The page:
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FCA refuses to pierce the corporate veil in Cameco transfer pricing case

On June 26, 2020, the Federal Court of Appeal (FCA) issued a unanimous decision1 upholding the decision of the Tax Court of Canada in Cameco Corporation v The Queen.2 The case provides additional clarity with respect to the application of Canada’s transfer pricing rules found in section 247 of the Income Tax Act (Canada) (the Tax Act),3 which govern transactions between Canadian residents and non-arm’s length non-residents of Canada.4

What you need to know

The FCA unanimously rejected an attempt by the Canada Revenue Agency (CRA) to use the transfer pricing rules to pierce the corporate veil and disregard taxpayers’ true legal relationships.

The purpose of Canada’s transfer pricing rules is to ensure that transactions between non-arm’s length parties are conducted on arm’s length terms and conditions.

Whether transactions are carried out under arm’s length terms and conditions is a question of fact.

The “re-characterization” rule at paragraph 247(2)(b) and (d) of the Tax Act imposes an objective test: would hypothetical arm’s length parties have entered into the transaction or series of transactions?


Cameco Corporation (Cameco), a Canadian taxpayer, is one of the world’s largest producers of uranium. In 1999, Cameco decided to pursue foreign business opportunities to acquire Russian uranium and resell it to third parties. Cameco entered into contracts to sell a substantial portion of its uranium to its Swiss subsidiary, and also guaranteed long-term contracts entered into by the Swiss subsidiary to purchase uranium from third parties. In subsequent years, the price of uranium unexpectedly spiked. The result was profits from sales by the Swiss subsidiary to foreign customers were realized largely in Switzerland as opposed to Canada.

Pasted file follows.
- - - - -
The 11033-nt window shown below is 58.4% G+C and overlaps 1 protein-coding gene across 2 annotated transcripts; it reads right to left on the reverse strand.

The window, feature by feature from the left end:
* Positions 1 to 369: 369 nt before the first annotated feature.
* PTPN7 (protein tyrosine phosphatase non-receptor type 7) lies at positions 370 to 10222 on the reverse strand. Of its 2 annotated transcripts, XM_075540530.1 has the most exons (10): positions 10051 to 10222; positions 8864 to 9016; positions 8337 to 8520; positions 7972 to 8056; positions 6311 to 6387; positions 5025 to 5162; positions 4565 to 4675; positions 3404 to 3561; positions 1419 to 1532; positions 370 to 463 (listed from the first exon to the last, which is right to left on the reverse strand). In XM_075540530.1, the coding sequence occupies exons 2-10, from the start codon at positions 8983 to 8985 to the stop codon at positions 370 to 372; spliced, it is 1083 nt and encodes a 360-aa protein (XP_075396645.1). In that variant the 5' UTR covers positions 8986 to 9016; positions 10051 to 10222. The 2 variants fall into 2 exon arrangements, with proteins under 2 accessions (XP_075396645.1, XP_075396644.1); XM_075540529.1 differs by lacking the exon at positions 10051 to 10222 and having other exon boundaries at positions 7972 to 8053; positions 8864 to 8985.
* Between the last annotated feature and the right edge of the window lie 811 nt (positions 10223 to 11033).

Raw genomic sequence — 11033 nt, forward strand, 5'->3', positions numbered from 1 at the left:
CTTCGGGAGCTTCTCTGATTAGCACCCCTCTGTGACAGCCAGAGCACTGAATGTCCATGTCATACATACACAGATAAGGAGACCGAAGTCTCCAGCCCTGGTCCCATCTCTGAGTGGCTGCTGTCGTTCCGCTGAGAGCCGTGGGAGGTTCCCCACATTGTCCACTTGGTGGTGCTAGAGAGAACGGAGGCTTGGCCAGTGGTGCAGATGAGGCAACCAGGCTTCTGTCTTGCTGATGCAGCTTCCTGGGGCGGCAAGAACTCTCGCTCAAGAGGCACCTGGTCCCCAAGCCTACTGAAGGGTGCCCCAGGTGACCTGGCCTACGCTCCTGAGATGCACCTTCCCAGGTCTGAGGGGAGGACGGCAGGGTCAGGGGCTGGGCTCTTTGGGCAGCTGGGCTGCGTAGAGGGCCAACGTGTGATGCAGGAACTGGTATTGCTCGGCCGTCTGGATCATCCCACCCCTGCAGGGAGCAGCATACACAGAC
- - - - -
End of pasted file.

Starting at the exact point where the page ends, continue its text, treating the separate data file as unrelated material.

Reassessment and appeal to the Tax Court of Canada

The CRA reassessed Cameco to reallocate all of the Swiss subsidiary’s profits to Cameco in Canada on the basis that the purchase and sales contracts involving the Swiss subsidiary:

Were a sham and should be disregarded; and

Did not meet the arm’s length standard contained in Canada’s transfer pricing rules, and accordingly, CRA could ignore the contracts or revise their terms in accordance with the agreement that arm’s length parties would have made.

The Tax Court of Canada (TCC) dismissed the Crown’s primary argument that Cameco’s transactions were a sham.